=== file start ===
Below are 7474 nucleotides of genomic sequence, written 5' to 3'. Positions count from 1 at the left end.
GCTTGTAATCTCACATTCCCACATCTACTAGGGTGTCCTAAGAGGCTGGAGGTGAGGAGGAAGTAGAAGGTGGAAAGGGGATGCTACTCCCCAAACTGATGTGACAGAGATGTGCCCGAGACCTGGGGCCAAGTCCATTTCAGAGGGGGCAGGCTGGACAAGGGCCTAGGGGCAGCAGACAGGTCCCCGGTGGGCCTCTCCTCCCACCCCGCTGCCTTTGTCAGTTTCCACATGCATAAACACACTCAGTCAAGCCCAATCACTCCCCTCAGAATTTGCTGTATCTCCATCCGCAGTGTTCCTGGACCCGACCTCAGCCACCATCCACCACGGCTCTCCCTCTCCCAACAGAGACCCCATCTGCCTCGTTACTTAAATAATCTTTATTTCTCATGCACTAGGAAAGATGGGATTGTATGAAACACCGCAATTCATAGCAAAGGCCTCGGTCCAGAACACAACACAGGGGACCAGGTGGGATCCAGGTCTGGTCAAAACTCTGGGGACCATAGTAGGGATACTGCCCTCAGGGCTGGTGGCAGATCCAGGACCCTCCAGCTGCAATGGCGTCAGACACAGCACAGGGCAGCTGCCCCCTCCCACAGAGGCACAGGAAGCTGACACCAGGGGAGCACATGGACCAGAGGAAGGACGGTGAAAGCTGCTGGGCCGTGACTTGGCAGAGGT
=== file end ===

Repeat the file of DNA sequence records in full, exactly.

Below are 7474 nucleotides of genomic sequence, written 5' to 3'. Positions count from 1 at the left end.
GCTTGTAATCTCACATTCCCACATCTACTAGGGTGTCCTAAGAGGCTGGAGGTGAGGAGGAAGTAGAAGGTGGAAAGGGGATGCTACTCCCCAAACTGATGTGACAGAGATGTGCCCGAGACCTGGGGCCAAGTCCATTTCAGAGGGGGCAGGCTGGACAAGGGCCTAGGGGCAGCAGACAGGTCCCCGGTGGGCCTCTCCTCCCACCCCGCTGCCTTTGTCAGTTTCCACATGCATAAACACACTCAGTCAAGCCCAATCACTCCCCTCAGAATTTGCTGTATCTCCATCCGCAGTGTTCCTGGACCCGACCTCAGCCACCATCCACCACGGCTCTCCCTCTCCCAACAGAGACCCCATCTGCCTCGTTACTTAAATAATCTTTATTTCTCATGCACTAGGAAAGATGGGATTGTATGAAACACCGCAATTCATAGCAAAGGCCTCGGTCCAGAACACAACACAGGGGACCAGGTGGGATCCAGGTCTGGTCAAAACTCTGGGGACCATAGTAGGGATACTGCCCTCAGGGCTGGTGGCAGATCCAGGACCCTCCAGCTGCAATGGCGTCAGACACAGCACAGGGCAGCTGCCCCCTCCCACAGAGGCACAGGAAGCTGACACCAGGGGAGCACATGGACCAGAGGAAGGACGGTGAAAGCTGCTGGGCCGTGACTTGGCAGAGGT